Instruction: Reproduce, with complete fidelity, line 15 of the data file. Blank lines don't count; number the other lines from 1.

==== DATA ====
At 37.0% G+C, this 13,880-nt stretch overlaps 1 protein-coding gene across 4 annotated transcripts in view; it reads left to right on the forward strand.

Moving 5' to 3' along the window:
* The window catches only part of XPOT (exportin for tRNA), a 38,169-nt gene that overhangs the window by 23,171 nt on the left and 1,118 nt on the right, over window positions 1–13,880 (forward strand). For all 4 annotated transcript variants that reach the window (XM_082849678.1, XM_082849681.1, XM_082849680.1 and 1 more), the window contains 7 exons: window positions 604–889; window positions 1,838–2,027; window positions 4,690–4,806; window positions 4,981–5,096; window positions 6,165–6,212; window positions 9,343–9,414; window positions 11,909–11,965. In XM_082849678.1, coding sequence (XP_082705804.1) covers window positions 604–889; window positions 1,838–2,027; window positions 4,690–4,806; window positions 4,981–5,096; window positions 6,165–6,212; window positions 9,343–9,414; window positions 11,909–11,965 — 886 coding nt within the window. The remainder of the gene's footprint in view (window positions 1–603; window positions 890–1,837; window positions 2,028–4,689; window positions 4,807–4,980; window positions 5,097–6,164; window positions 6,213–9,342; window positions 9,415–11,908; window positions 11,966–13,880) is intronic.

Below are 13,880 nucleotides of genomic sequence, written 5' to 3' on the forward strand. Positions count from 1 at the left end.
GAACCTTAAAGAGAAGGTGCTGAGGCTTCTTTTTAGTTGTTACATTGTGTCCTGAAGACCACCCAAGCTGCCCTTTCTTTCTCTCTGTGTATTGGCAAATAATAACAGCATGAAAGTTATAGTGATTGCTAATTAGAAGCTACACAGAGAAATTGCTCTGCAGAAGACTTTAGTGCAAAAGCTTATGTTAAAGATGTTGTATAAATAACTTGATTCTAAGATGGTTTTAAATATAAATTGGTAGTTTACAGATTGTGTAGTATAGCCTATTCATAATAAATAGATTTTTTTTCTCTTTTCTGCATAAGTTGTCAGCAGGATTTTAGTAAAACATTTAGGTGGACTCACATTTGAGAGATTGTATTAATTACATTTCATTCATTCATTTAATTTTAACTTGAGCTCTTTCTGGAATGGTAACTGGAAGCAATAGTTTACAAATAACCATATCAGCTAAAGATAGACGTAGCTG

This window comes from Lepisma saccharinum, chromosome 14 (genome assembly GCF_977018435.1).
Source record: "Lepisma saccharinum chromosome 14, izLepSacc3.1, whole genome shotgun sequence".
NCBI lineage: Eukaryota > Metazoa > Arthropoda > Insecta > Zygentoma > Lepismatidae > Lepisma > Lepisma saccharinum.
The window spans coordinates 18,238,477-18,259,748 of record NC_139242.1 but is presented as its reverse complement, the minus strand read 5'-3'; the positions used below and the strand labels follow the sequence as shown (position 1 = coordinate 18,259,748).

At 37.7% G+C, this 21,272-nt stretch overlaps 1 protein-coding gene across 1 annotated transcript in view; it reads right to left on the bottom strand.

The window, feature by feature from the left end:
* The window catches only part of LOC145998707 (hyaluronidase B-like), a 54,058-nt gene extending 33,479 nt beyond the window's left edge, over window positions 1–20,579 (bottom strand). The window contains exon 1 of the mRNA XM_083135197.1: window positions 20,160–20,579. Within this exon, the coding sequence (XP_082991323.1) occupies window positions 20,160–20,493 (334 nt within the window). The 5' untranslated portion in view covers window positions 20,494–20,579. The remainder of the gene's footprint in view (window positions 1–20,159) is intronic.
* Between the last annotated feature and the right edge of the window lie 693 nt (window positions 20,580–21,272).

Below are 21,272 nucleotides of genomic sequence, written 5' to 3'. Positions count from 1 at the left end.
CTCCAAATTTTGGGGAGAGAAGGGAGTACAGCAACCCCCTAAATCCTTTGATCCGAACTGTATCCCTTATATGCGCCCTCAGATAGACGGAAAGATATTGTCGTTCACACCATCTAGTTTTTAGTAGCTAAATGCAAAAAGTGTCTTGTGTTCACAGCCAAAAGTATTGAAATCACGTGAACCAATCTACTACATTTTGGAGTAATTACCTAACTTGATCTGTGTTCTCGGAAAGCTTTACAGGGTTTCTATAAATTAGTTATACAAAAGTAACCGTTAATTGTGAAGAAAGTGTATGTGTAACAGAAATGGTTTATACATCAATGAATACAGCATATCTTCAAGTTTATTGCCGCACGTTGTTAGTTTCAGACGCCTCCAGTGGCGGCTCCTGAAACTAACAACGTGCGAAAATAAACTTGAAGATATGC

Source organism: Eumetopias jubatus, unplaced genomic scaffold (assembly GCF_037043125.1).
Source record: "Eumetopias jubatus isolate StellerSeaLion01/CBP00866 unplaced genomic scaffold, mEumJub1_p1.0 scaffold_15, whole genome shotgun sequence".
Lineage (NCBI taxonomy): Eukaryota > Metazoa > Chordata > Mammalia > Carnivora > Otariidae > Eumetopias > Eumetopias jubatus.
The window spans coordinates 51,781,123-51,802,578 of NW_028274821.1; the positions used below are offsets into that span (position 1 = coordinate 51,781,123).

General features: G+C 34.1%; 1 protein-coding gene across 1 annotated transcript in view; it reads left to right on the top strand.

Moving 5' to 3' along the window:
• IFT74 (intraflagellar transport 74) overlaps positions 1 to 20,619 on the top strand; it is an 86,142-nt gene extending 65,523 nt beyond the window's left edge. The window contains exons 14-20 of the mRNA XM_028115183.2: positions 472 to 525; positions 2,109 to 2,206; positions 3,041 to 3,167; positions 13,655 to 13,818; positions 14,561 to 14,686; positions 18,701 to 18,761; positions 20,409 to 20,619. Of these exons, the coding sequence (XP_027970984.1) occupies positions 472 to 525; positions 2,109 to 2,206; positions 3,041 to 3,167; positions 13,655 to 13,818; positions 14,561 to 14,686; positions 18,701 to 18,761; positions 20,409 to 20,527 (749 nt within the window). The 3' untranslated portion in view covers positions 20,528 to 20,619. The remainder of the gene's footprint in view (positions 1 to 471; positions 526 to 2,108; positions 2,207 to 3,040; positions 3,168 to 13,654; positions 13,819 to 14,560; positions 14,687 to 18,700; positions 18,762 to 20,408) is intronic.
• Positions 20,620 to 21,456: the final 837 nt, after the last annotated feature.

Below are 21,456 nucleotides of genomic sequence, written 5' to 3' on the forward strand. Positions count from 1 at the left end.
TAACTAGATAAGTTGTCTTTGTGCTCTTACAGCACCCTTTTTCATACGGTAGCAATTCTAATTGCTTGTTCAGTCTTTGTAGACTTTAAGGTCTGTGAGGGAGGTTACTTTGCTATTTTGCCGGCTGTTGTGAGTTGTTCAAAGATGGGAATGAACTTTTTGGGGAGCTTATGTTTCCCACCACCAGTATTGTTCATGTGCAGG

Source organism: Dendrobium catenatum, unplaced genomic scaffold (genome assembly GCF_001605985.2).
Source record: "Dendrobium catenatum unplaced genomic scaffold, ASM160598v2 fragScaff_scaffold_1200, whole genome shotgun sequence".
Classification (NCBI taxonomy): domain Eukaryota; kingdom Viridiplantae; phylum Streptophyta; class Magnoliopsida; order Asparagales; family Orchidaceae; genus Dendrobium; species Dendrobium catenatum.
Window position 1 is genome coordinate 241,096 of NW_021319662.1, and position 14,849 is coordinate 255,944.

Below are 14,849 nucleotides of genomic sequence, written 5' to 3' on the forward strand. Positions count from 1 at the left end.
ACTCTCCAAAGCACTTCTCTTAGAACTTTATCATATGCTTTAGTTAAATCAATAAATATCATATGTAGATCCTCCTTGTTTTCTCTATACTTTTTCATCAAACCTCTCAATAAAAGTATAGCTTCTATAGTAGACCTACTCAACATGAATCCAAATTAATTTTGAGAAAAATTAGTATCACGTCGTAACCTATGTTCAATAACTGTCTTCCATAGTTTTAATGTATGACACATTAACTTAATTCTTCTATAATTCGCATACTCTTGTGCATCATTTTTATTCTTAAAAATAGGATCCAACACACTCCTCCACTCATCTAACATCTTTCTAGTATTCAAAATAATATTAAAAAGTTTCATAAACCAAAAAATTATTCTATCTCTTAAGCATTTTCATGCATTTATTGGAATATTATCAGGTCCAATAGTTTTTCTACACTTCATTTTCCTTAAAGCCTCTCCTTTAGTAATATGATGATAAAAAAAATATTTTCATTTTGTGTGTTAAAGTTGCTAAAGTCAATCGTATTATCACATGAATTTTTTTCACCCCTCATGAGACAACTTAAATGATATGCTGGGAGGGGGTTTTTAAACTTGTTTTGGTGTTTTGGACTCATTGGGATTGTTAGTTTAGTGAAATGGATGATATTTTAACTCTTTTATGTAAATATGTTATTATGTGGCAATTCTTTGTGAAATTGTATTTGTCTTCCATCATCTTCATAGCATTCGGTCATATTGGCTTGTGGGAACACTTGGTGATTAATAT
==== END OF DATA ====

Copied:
CTCCAAATTTTGGGGAGAGAAGGGAGTACAGCAACCCCCTAAATCCTTTGATCCGAACTGTATCCCTTATATGCGCCCTCAGATAGACGGAAAGATATTGTCGTTCACACCATCTAGTTTTTAGTAGCTAAATGCAAAAAGTGTCTTGTGTTCACAGCCAAAAGTATTGAAATCACGTGAACCAATCTACTACATTTTGGAGTAATTACCTAACTTGATCTGTGTTCTCGGAAAGCTTTACAGGGTTTCTATAAATTAGTTATACAAAAGTAACCGTTAATTGTGAAGAAAGTGTATGTGTAACAGAAATGGTTTATACATCAATGAATACAGCATATCTTCAAGTTTATTGCCGCACGTTGTTAGTTTCAGACGCCTCCAGTGGCGGCTCCTGAAACTAACAACGTGCGAAAATAAACTTGAAGATATGC